Donald Trump essentially cuts taxes, which moves the effective tax rate towards the optimal tax rate needed for the highest amount of revenue which can possibly be raised. Now, we know that a higher degree of tax revenue would result in the likelihood of higher spending and would not bridge the deficit created. However, Donald Trump has also proposed a spending cut as well, of effectively 3.561 Trillion USD over 10 years (this is less economic savings) or essentially 356.10 Billion USD per year.

Now, taking into consideration the scenario that Donald Trump’s new tax-plan sees an effective tax cut (resulting in raising total revenue and therefore raising total spending), thus what would need to happen is that the spending cuts must outweigh the new spending (from the extra revenue created) to truly reduce the deficit or bring it towards a surplus.


In conclusion, when analyzing the so called proposed need of increasing tax revenues, the cruel reality is that it induces congress to spend an additional 1.12 USD per 1 USD raised.

This means that if we raise revenue by 1USD, an additional budget deficit of 0.12USD would be the result. Therefore, the most realistic result is that a spending cut is needed to balance the budget, rather than an increase in revenues by either tax cut (Laffer curve, debatable if it works), or by increasing taxes on the wealthy.

When considering the recent attempts by the White House to cut taxes, we may see an increase in real total revenue, and therefore an increase in real spending as a whole above the amount being raised.

Furthermore, Donald Trump’s administration have also proposed a spending cut, the spending cut is the right direction towards reducing the deficit. When taking into consideration how a reduction in deficits could have positive impacts on the economy (freeing up resources for private sector to utilize). Donald Trump’s proposal is a step in the right direction towards truly reducing the deficit.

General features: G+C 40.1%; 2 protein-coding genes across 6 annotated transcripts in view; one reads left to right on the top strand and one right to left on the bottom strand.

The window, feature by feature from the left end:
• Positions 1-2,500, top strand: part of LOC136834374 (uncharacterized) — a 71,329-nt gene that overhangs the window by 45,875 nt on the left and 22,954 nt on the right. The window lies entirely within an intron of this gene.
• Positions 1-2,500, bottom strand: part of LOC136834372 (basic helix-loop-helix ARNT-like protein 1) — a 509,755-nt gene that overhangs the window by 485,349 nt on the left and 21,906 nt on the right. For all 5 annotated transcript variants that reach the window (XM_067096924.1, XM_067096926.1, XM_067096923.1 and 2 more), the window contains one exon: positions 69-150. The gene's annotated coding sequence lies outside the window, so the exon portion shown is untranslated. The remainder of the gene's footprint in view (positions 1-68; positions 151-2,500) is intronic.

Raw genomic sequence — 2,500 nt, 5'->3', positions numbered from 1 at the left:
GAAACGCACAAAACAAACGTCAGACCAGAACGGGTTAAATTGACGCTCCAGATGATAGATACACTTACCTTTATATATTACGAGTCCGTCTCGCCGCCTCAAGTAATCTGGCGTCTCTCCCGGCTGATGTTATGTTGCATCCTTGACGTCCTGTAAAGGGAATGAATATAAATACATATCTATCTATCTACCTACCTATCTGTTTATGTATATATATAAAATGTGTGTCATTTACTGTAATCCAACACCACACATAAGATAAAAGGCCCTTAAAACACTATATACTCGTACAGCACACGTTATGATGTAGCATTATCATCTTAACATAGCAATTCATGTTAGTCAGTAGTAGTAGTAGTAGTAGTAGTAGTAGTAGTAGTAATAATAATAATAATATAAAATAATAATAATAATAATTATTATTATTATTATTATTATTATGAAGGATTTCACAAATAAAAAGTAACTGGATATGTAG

However, as we know, these are all proposals, and have not realistically been passed through Congress.

Therefore, the clear majority of so called tax-cuts, or spending cuts could still be confined as mere speculation rather than concrete policies.


Calculation Disclaimer

All data was obtained on US Government spending from 1947 to 2016 can be found here.

All Revenues of the same time period can be found here.

All figures are adjusted for inflation using inflation figures from here.

Econometric calculations (of spending for additional revenue raised) were done using Gretl. Econometric calculations (used to calculate revenue relationships towards deficits) were done using Gretl.

All above calculations may have errors, however, the author has taken great care to make sure that all data are in real terms and that sampling and non-sampling errors are minimized.


Image: Art Laffer/Onward State

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Baland Rabayah

Baland Rabayah is a student of accounting and finance at Bangor University and is also pursuing a Graduate Diploma in Economics at the University of London. Baland holds a Diploma in Accounting and Finance from the Bahrain Institute of Banking and Finance. He plans to pursue to continue his studies by doing a master's in economic history and a PhD in Economics. Baland follows a mixture of Chicagoan and Austrian principles in economics, with his influences being Murray Rothbard, Ludwig von Mises, Friedrich Hayek, George Selgin, Lawrence H. White, Peter G. Klein, Ronald Coase, and Milton Friedman. He is currently part of the Being Libertarian Merchandise Project’s management, and runs his own investments. Baland is also the former CEO of MoreTech Bahrain, a start-up company which attempted to launch Bahrain's and the Middle East's first flagship smartphone. He is a racing enthusiast, and regularly races professionally in Bahrain's SWS races.